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First Looks: Seagate Barracuda XT 3TB – High Capacity, High Performance
By Lionell Go Macahilig - 5 Agu 2011

First Looks: Seagate Barracuda XT 3TB – High Capacity, High Performance

Joining The 3TB Race

Sometime in March this year, Seagate jumped onto the 3TB bandwagon when it started shipping its Barracuda XT 3TB hard drive. While it is Seagate’s first, it was not the first-ever 3TB hard drive that we personally saw in our labs. Months ago, the folks at WD (Western Digital) sent us their own rendition of a 3TB hard drive. However, as what the Caviar Green label implies, the hard drive is primarily positioned as an energy-efficient storage solution that stresses on its low noise and low power consumption attributes. On the other hand, the Barracuda XT 3TB gives more emphasis on speed and high performance.

Logically, the Seagate Barracuda XT 3TB maintains the same mechanical attribute of a traditional hard disk drive. Nevertheless, some new specs to look forward to in this hard drive are its 3TB capacity and SATA 6Gbps interface.

Features In Detail

An internal desktop hard drive, the Barracuda XT 3TB’s form factor is compliant with the 3.5-inch standard. Lying within its chrome-silver and black, airtight, metal casing is a quintuplet of 600GB platters, making up the hard drive’s 3TB capacity. To sustain that whopping storage capacity, the hard drive leverages on Advanced Format technology. Being a high-performance hard drive, this Barracuda’s spindle speed is rated at 7200RPM, has a cache buffer of 64MB and makes use of the current SATA 6Gbps interface. That said, Seagate makes the Barracuda XT 3TB a more affordable alternative over ultrafast yet pricier solid state drives (SSDs).

Also known as SATA 3.0, the new version of SATA interface doubles the transfer speed of the previous standard which is nailed at 3Gbps.

Seagate incorporated an LSI controller chip and a 64MB Winbond DDR2-800 RAM chip for the drive’s cache memory.

Internally, the hard drive is composed of five platters, each of which carries a capacity of 600GB, making up this Barracuda's total capacity of 3TB.

Taking into consideration that 32-bit Windows XP does not natively support hard drives with larger than 2TB capacity, users will need to download and install Seagate’s updated DiscWizard to fully utilize 3TB. On the other hand, WD’s Caviar Green 3TB comes bundled with an HBA adapter card and, like the Barracuda, has a downloadable software application that would enable XP users to overcome the 2TB limitation.

A Fast Performer

Moving on to performance, we once again employed the ATTO disk benchmark application to see how fast the Barracuda XT 3TB really is. Comparing the yielded results to those that the Caviar Green 3TB recorded, it is apparent that the Barracuda hard drive is roughly 25% faster in average read speed and around 11% faster in average write speed.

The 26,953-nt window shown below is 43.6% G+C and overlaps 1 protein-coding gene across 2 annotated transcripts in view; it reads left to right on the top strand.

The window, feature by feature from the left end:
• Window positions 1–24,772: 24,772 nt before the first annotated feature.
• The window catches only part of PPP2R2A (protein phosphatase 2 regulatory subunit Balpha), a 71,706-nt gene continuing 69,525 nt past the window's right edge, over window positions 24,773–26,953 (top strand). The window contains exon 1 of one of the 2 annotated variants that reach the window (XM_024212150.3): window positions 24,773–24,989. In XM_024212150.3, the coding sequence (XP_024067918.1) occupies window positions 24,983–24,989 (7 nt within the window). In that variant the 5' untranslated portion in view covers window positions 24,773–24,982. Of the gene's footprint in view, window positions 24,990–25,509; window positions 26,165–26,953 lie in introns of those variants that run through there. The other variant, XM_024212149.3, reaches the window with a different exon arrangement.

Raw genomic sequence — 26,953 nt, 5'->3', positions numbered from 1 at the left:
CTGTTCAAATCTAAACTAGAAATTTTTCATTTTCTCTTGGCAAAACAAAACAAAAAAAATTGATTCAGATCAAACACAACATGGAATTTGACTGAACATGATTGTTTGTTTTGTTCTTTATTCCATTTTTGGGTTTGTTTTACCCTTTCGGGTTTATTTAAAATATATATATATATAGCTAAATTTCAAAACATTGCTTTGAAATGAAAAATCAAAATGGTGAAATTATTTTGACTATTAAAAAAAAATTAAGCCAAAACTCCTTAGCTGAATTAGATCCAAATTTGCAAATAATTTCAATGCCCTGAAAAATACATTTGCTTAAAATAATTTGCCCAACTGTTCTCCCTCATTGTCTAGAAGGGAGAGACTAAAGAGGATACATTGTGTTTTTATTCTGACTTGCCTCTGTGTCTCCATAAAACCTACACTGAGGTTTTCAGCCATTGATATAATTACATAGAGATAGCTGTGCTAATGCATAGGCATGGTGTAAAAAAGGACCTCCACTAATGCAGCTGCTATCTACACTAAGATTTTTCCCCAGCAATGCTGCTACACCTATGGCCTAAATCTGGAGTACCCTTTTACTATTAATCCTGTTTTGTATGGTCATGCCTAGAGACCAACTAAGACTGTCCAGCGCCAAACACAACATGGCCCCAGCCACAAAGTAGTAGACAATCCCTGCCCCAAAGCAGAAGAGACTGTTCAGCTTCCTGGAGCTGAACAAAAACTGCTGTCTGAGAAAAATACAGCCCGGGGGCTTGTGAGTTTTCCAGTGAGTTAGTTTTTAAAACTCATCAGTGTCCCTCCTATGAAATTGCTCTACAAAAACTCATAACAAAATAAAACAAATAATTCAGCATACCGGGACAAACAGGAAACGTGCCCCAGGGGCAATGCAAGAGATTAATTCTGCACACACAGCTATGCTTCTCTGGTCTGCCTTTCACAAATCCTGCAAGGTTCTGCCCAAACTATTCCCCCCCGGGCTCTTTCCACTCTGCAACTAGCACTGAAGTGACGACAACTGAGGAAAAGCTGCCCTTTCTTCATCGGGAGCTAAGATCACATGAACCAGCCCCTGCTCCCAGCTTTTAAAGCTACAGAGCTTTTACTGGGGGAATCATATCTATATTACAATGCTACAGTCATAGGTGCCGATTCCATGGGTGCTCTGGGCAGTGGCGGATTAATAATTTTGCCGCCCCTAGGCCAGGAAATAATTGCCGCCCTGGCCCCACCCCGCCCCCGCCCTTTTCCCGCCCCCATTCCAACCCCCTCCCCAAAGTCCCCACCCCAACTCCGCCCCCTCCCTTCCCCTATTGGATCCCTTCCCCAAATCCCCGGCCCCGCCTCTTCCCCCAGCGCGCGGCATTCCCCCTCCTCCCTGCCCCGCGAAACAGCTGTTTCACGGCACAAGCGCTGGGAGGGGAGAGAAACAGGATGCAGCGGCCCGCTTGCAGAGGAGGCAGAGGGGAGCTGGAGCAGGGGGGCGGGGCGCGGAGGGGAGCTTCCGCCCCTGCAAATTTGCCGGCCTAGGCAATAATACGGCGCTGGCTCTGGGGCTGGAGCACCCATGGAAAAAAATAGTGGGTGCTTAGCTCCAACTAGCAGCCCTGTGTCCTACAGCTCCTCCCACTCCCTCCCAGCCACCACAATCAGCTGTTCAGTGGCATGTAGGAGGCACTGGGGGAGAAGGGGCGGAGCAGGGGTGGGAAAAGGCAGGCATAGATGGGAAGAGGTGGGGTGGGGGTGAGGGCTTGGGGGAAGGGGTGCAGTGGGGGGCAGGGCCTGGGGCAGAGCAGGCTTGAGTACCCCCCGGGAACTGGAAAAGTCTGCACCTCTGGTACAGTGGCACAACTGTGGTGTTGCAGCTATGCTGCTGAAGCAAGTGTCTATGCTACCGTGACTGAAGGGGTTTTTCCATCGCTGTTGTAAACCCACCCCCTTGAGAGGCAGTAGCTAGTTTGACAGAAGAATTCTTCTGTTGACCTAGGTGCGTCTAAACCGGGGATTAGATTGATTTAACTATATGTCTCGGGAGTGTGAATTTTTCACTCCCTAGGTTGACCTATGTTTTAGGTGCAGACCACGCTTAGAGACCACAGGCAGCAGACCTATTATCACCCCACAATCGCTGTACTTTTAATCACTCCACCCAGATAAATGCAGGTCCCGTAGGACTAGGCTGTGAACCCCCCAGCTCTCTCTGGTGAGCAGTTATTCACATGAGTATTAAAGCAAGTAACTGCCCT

ATTO Disk Benchmark (in MBps)
Storage Drive Read Speed Write Speed
ADATA S596 Turbo 64GB 249 100
Intel SSD 320 Series 300GB 275 138
Intel X25-M G2 160GB 253 73
Seagate Barracuda XT 3TB 158 137
WD Caviar Green 3TB 141 121

Out of curiosity, we also put Seagate’s scores side by side with those of the SSDs that we tested in the past. While the Barracuda XT 3TB is no match for SSDs in terms of read speed, it is noteworthy that it was able to surpass Intel’s SSD 320 Series, the fastest SSD that we encountered recently, with regard to write speed.

The Barracuda XT 3TB was tested on a system composed of an Intel Core i5 750 2.67GHz processor, ASUS P7P55D-E Pro motherboard, 2x 1GB Kingston DDR3-1066 memory modules, AMD Radeon HD 6850 graphics card and AcBel 1000 Watts PSU. The entire system was running on Windows 7 Ultimate.

Final Thoughts

As more 3TB hard drives make a way into the mainstream market, the Seagate Barracuda XT 3TB is among those at the forefront of fast-performing, large-capacity hard drive race. With its whopping 3TB storage capacity and speedy performance that is as good as that of an SSD in terms of write speed, the Barracuda XT 3TB is an ideal solution for power users who are into hardcore gaming and multimedia creation.

On the outside, the Barracuda XT 3TB appears like your typical internal desktop hard drive, not until you try it on your high-performance system. We anticipate its price mark not too far from that of the WD Caviar Green 3TB.

If you happen to be one of them but hesitant to get an SSD due to the large gap between its prohibitive pricing yet relatively less capacity, the Barracuda XT 3TB is an auspicious alternative that we expect to be priced around PhP 10,000 or lower (we saw a Caviar Green 3TB selling for PhP 9,850).

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